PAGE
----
ICYMI: Atlantic Indigenous communities launch greenhouse project, B.C.’s last-minute amendment, and more

Here are five stories you might have missed in food news this week

Happy New Year, Eat Northers! 

Much like the majority of the past year, this week’s Canadian news stories offered up concerns regarding COVID-19 restrictions and food security issues, along with an encouraging response from Canadians to address them.   

Arguably the biggest story of the week occurred on December 30th when the B.C. government announced at the proverbial last minute that restaurants and bars would be prohibited from selling alcohol past 8 p.m. Although one could argue that the decision came from a good place, the timing was undeniably poor and reportedly cost restaurant operators thousands of dollars in much-needed revenue. 

A popular pizzeria in Calgary was also subject to poorly timed pandemic mismanagement this week after an Alberta health official ordered it to close for violating COVID-19 restrictions. According to its owner, however, the so-called dine-in services they were allegedly providing was an employee meeting to discuss forced layoffs.

Rounding out the week’s food stories on a more encouraging note, Indigenous communities in Atlantic Canada have set initiatives into motion to establish geothermal greenhouses that can grow produce year-round, and food redistribution programs in B.C.’s Lower Mainland announced that they had roughly doubled their annual average of meal deliveries in 2020. 

Here are five stories you might have missed in food news this week.

B.C. restaurants reeling after last-minute restriction

During a pandemic briefing Wednesday afternoon, the B.C. government announced that all alcohol sales on New Years Eve would be banned after 8 p.m. The last-minute amendment, which was said to be an effort to decrease the risk of late night liquor consumption, came as a shock to restaurants and reportedly led to a drastic decrease in expected sales. 

“We’re not happy about this because all the staff was hired, all the food was ordered, all the liquor was ordered and there’s no way that Dr. Henry could not have called us earlier,” said B.C. Restaurant and Foodservices Association president Ian Tostenson. “We all knew that New Year’s was coming and we would have delivered a way better plan than this.”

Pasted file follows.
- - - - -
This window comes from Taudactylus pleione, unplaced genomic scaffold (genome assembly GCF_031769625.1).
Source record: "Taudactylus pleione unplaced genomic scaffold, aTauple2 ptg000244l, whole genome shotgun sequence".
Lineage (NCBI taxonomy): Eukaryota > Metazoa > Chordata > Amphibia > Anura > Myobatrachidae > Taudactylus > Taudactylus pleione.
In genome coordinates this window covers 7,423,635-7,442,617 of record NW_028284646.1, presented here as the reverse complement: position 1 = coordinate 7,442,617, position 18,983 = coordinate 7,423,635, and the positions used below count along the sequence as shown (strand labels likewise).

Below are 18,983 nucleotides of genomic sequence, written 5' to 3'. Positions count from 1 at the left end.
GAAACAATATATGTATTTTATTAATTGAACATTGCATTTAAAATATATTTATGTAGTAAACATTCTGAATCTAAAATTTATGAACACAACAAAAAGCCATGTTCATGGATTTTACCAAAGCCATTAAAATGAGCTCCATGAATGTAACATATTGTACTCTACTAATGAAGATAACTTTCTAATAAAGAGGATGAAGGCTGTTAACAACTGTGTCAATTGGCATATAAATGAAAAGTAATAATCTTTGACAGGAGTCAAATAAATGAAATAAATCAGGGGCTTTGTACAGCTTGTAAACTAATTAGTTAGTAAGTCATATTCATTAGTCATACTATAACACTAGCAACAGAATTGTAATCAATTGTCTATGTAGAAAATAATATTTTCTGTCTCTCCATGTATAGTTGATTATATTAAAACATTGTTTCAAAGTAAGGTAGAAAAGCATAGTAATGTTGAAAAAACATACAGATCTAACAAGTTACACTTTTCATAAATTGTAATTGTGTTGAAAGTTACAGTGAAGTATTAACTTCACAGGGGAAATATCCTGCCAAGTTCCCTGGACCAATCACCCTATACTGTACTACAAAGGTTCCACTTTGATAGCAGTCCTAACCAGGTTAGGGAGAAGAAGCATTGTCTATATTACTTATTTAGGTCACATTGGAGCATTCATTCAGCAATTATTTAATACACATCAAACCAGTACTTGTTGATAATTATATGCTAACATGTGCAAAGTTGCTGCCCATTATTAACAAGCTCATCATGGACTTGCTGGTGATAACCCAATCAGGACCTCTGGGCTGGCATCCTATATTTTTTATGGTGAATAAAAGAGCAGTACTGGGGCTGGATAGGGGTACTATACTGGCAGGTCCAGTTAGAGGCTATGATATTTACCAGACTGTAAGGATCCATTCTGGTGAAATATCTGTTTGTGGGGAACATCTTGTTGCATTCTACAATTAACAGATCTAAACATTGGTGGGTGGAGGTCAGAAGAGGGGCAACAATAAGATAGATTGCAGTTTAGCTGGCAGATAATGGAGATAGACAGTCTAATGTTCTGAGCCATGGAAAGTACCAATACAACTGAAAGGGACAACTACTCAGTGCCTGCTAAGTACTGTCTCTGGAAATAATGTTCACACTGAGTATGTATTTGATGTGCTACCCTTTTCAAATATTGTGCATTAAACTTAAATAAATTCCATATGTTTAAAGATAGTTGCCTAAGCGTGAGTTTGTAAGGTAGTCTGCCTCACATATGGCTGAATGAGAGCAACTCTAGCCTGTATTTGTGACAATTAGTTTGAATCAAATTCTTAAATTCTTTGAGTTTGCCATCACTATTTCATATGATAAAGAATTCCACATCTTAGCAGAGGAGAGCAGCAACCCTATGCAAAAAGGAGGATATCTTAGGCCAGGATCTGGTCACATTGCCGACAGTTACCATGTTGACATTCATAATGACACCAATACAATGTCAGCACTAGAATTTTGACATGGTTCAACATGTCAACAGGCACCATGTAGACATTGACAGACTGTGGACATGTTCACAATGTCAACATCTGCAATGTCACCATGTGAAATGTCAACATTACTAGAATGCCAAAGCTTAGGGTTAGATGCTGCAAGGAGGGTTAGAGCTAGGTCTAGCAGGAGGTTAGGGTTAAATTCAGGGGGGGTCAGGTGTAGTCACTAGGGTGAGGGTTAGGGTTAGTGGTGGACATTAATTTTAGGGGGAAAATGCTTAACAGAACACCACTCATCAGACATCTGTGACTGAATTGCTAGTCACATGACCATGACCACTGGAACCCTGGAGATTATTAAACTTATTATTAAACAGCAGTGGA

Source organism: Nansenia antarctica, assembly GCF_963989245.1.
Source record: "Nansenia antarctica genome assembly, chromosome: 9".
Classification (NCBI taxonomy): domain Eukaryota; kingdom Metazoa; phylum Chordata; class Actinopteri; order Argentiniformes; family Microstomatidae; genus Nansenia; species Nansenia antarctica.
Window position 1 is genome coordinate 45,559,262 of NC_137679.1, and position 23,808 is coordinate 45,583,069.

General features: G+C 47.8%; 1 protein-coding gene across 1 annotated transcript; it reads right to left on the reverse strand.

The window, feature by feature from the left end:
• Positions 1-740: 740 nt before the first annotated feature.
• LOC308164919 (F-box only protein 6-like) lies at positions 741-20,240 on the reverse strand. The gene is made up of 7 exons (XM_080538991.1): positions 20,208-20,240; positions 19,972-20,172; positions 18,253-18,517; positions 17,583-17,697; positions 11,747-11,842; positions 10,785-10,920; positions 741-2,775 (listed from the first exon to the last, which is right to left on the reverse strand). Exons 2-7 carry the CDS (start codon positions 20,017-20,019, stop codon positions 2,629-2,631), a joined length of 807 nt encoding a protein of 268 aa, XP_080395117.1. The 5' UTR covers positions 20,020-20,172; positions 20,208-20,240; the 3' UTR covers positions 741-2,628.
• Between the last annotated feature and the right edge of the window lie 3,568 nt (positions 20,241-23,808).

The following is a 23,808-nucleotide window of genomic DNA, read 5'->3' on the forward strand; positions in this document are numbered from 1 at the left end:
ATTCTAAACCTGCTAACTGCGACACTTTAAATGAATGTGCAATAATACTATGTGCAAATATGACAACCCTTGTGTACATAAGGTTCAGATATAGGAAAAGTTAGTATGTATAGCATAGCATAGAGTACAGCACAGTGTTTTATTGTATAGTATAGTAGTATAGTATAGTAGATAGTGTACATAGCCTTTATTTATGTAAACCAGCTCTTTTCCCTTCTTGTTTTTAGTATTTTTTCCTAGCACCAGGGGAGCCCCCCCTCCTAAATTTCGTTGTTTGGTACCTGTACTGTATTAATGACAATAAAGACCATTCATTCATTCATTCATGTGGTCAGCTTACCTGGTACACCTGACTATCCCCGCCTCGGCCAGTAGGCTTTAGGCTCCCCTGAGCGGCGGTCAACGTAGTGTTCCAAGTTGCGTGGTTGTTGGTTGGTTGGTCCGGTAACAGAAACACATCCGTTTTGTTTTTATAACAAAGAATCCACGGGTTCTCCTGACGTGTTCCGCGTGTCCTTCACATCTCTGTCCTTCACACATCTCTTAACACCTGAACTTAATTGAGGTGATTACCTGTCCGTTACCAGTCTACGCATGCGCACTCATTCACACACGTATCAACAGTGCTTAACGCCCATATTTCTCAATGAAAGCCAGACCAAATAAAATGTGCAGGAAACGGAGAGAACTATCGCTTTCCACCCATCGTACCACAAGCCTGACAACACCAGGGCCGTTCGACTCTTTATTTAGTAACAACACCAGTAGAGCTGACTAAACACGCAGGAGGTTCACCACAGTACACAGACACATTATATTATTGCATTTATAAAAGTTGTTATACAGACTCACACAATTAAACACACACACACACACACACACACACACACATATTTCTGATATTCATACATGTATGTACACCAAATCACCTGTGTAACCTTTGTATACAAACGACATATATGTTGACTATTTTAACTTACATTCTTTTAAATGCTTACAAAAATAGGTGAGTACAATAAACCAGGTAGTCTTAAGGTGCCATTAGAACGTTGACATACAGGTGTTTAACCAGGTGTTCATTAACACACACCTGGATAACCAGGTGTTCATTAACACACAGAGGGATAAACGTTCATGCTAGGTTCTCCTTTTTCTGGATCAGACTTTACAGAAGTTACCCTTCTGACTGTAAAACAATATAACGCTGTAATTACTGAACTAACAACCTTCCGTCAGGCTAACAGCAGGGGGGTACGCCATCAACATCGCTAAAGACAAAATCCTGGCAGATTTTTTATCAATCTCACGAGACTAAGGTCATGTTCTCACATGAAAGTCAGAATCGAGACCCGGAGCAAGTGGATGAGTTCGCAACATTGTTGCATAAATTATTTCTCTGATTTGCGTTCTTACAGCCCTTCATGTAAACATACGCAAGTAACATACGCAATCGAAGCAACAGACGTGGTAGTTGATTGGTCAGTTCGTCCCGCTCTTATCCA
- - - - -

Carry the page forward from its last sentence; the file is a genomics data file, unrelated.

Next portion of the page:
Head to CBC News for the whole story.

False pretenses force Calgary’s Little Tavern Pizza Project to close

One of Calgary’s newest restaurants was shut down this week by Alberta Health Services after an inspector’s report noted that the restaurant was providing dine-in food services for patrons from different households in direct violation of the city’s current COVID-19 restrictions. 

However, according to Little Tavern Pizza Project manager Keith Luce, the “diners” were actually employees who had been called in to receive layoff letters and the food that was reportedly being served was in fact being tested by a small group for a new carry-away menu.

Find the full story at the Calgary Herald.

Indigenous communities in Atlantic Canada launch project to address food insecurity

Several Indigenous communities in Atlantic Canada are launching initiatives to address food insecurity using a geothermal greenhouse that can grow produce year-round. 

Food security issues have plagued the First Nations of Canada since the arrival of European settlers, and the greenhouse project is a way to begin addressing and correcting years of ongoing difficulties. 

Visit Global News for more.

Yukon officials recall popular beef jerky due to possible THC contamination

According to Yukon health officials, several people who consumed Off the Hook Meatworks beef jerky experienced a variety of physical and mental effects. After medical testing on people showed traces of THC compounds in their systems, health officials issued a voluntary recall of the popular locally-made jerky.

Yukon RCMP are currently conducting an investigation into the origin of the contamination. 

Find the full details of the recall at CBC News.

Food redistribution programs in B.C.’s Lower Mainland double annual output

Since the start of the pandemic, organizations like Food Runners and Immigrant Link Centre Society have provided roughly 871,000 meals for food hubs across the Lower Mainland, sourced with food recovered from restaurants, grocery stores, and small businesses.

The food hubs, which were already providing more than one million meals annually, have gone on to provide around two million in 2020. 

Find out more at CBC News.